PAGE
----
Tag - surveillance

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Ghostie’s weekly digest: the Germany Facebook ban and more
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Unblocking websites and apps is still a big problem in 2016
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What is the FBI trying to achieve?
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Use LinkNYC wireless public network from New York in a secured way
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Full proof – ‘Regin’ Trojan is an NSA Tool
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One year after Snowden declared war to the NSA…
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The Red Couch – Episode 9

Ghostie’s weekly digest: the Germany Facebook ban and more

You win some, you lose some, they say. Well, this could sum up the week just perfectly on the online privacy front, since we had both a victory when Germany ordered Facebook to stop collecting data from WhatsApp users and an important step back, when Swiss voters decided to give new surveillance powers to authorities.

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German privacy regulator orders Facebook to stop collecting data from users; Facebook to appeal

The Hamburg Commissioner for Data Protection and Freedom of Information said Facebook was infringing the data protection law and had not obtained effective approval from WhatsApp’s 35 million users in Germany, according to Reuters.

“After the acquisition of WhatsApp by Facebook two years ago, both parties have publicly assured that data will not be shared between them,” commissioner Johannes Caspar said in a statement.

Facebook is however not pleased with this decision and said it would appeal it.

Read More

Unblocking websites and apps is still a big problem in 2016

More than 2 billion people are living under online censorship

This is more than enough for CyberGhost team to continue our fight for the free internet in 2016 with even more power and over 650 servers worldwide.

But the news from the Web Index Report is not great: “The internet is less free, more unequal, and web users are at increasing risk of indiscriminate government surveillance”. In 2013, the report showed over 30% of Web Index countries were blocking politically or socially sensitive Web content to a moderate or extreme degree. In 2014 that figure went up to 38%.

Here is a good definition of content filtering, as a form of online censorship, from Electronic Frontier Foundation (EFF):

“Many governments, companies, schools, and public access points use software to prevent Internet users from accessing certain websites and Internet services. This is called Internet filtering or blocking and is a form of censorship. Content filtering comes in different forms. Sometimes entire websites are blocked, sometimes individual web pages, and sometimes content is blocked based on keywords contained in it. One country might block Facebook entirely, or only block particular Facebook group pages—or it might block any page or web search with the words “falun gong” in it.”

Use CyberGhost to access safely censored content and protect your online privacy! Click to Tweet

And in recent days, other massively used apps, such as Whatsapp, have been blocked for short periods in Brazil and United Arab Emirates.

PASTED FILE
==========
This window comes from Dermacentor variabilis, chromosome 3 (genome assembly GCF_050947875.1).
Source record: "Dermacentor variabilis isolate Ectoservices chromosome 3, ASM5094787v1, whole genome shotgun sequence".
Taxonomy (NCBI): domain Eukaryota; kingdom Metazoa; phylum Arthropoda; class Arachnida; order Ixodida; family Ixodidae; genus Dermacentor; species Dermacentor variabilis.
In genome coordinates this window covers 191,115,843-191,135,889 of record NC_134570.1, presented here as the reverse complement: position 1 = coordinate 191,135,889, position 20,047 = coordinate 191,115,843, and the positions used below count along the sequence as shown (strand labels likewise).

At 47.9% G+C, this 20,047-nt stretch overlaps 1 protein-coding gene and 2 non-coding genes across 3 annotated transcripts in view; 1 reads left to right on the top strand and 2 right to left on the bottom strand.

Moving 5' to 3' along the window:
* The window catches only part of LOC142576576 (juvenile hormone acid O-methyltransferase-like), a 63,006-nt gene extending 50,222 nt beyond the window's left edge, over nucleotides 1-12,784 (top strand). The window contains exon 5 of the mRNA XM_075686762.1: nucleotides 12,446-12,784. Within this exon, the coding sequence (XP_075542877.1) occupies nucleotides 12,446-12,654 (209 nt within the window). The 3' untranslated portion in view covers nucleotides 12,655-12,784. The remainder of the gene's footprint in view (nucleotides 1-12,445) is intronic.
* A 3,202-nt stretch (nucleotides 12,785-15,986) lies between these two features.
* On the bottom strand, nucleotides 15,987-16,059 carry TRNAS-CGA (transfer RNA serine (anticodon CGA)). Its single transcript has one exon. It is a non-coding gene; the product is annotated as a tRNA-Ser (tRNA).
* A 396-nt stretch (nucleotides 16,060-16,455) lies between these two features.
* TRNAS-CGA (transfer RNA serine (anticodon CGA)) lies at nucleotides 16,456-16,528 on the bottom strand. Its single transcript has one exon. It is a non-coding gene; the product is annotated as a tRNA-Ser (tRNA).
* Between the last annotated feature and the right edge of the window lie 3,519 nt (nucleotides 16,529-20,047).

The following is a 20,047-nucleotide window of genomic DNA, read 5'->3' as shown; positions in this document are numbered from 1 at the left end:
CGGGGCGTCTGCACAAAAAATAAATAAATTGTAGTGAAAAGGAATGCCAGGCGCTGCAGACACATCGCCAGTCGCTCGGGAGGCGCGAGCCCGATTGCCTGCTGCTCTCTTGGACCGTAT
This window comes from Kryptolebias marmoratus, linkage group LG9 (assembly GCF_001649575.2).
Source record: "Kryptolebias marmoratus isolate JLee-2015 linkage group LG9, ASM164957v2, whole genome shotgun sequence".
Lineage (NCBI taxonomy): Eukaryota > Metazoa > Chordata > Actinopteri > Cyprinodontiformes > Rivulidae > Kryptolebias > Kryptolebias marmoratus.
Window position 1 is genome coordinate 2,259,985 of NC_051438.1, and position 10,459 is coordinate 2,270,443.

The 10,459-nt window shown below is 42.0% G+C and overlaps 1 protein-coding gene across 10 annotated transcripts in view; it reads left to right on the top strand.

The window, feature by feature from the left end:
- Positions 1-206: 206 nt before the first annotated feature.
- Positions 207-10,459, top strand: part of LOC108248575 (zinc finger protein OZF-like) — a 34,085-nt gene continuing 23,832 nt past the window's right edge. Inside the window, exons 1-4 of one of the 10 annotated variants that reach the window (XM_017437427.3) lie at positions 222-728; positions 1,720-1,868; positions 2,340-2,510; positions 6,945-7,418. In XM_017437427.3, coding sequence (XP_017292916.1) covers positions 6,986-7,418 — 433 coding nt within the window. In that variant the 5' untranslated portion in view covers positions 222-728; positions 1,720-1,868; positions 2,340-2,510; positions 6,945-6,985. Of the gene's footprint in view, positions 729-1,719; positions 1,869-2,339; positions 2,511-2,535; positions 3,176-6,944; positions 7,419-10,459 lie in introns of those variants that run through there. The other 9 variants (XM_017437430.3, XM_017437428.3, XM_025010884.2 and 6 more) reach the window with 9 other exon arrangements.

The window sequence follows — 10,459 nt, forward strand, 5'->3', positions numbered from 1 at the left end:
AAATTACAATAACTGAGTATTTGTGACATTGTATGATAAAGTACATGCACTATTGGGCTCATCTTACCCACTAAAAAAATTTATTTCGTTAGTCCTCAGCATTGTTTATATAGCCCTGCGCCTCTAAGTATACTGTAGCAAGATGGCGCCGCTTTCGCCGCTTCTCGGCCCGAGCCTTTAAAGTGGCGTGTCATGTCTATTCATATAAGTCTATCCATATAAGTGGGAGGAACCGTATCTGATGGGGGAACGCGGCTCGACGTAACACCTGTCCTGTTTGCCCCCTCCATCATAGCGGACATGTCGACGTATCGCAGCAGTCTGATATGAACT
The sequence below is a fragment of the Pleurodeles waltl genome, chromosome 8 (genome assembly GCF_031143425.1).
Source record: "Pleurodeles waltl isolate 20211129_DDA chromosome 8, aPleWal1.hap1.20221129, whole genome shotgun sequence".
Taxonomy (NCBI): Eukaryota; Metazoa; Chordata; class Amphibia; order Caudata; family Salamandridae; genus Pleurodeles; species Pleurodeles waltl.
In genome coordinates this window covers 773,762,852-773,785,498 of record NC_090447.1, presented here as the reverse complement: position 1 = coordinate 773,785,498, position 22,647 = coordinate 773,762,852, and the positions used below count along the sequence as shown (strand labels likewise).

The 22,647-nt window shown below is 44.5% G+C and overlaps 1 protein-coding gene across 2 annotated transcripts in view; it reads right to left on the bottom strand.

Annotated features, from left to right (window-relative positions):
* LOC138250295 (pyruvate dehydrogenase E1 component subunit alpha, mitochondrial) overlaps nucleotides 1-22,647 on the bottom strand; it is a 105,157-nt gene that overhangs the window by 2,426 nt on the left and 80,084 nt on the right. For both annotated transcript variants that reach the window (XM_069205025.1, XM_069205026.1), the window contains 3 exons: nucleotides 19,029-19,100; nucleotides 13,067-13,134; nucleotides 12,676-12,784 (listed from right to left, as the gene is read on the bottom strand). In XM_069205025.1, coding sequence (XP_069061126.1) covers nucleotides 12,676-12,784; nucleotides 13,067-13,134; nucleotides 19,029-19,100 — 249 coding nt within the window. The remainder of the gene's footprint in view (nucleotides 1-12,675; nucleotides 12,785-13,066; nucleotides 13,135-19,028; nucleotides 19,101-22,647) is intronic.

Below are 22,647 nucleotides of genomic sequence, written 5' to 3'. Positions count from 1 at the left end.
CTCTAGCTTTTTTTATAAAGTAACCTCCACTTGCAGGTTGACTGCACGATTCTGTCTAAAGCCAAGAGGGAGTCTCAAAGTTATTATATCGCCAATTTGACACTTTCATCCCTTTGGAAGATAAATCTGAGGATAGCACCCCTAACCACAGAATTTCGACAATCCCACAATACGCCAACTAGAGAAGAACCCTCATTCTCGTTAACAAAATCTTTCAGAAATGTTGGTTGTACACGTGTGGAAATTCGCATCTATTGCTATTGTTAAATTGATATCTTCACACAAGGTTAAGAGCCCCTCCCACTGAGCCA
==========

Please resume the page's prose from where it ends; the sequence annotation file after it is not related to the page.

The current censorship situation around the world

Censorship map

At the same time, there is a fragile legal frame to support online freedom, with 84% of the countries having no effective laws and practices to protect the privacy of online communications. China is leading the top of countries blocking and filtering the web content. According to the same report, Uruguay allows its citizens the most online freedom.

When governments really cross the line, violating fundamental rights, like Turkey, during the “Big Ban” from March 2014, when the government blocked several web pages and access to YouTube, Twitter and Soundcloud,  international organizations and companies react strongly.  Several countries pressured Erdogan’s government to release the ban and CyberGhost offerd 30.000 Premium keys to Turkish citizens so they can use the internet unrestricted.

So there is hope. Out of the 45 Web Index countries with extensive constraints on speech, only seven (about 16%) seem to censor more heavily online than offline.

What can you do?

Use a trusted VPN to access safely the censored content and protect themselves and their online privacy.  In some cases, like the case of some journalists in conflict areas, even their life.

Here’s a video that explains how hiding your IP helps you unblock restricted websites and banned apps:

If you want to learn more on how to avoid being tracked online, read these 3 essential tips.

Does your government block access to an app or website? Enter here and tell us which ones and we will fight to help you unblock them with Cyberghost.

Does your government block access to an app or website? Use #CyberGhost to unblock them safely! Click to Tweet

So we just have to keep on reporting the abuses and demanding better laws to sustain online privacy for everybody, while using encrypted online connection.

What is the FBI trying to achieve?

In the past few days, media reported about how parts of the US IT industry resist the espionage plans of the US government – triggered by Apple’s refusal to hack the phone of a suspect and prospectively install backdoors for secret services. What exactly is Apple required to do? And why is the company’s resistance so important? Also concerning VPNs …

For the first time in history, the government asks a company not just to assist in the investigation of an offense, request that no one would actually complain about; but publicly demanding Apple to develop a completely new software that makes the onsite security of its devices and features superfluous. This demand is affecting the security features that impact all Apple users and anyone who communicates with Apple’s users, and which are essential in the prevention of digital crimes. Bottom line, the company is forced to develop a master key that unlocks every single iOS device.